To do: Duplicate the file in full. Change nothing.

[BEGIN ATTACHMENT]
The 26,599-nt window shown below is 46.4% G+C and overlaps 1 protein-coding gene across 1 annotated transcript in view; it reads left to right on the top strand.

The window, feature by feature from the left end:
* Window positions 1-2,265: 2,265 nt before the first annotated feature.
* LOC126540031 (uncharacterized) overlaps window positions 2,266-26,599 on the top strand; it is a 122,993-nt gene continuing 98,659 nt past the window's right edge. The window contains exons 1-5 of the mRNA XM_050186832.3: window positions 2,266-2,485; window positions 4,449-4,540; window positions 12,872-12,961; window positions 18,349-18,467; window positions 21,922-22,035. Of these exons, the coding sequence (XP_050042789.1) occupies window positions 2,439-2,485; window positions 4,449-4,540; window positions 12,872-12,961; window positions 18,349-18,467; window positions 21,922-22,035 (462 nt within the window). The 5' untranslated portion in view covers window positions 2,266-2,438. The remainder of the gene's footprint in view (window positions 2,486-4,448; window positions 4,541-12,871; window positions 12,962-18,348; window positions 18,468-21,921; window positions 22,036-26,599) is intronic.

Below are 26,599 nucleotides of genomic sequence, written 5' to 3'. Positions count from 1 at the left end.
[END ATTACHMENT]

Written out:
The 26,599-nt window shown below is 46.4% G+C and overlaps 1 protein-coding gene across 1 annotated transcript in view; it reads left to right on the top strand.

The window, feature by feature from the left end:
* Window positions 1-2,265: 2,265 nt before the first annotated feature.
* LOC126540031 (uncharacterized) overlaps window positions 2,266-26,599 on the top strand; it is a 122,993-nt gene continuing 98,659 nt past the window's right edge. The window contains exons 1-5 of the mRNA XM_050186832.3: window positions 2,266-2,485; window positions 4,449-4,540; window positions 12,872-12,961; window positions 18,349-18,467; window positions 21,922-22,035. Of these exons, the coding sequence (XP_050042789.1) occupies window positions 2,439-2,485; window positions 4,449-4,540; window positions 12,872-12,961; window positions 18,349-18,467; window positions 21,922-22,035 (462 nt within the window). The 5' untranslated portion in view covers window positions 2,266-2,438. The remainder of the gene's footprint in view (window positions 2,486-4,448; window positions 4,541-12,871; window positions 12,962-18,348; window positions 18,468-21,921; window positions 22,036-26,599) is intronic.

Below are 26,599 nucleotides of genomic sequence, written 5' to 3'. Positions count from 1 at the left end.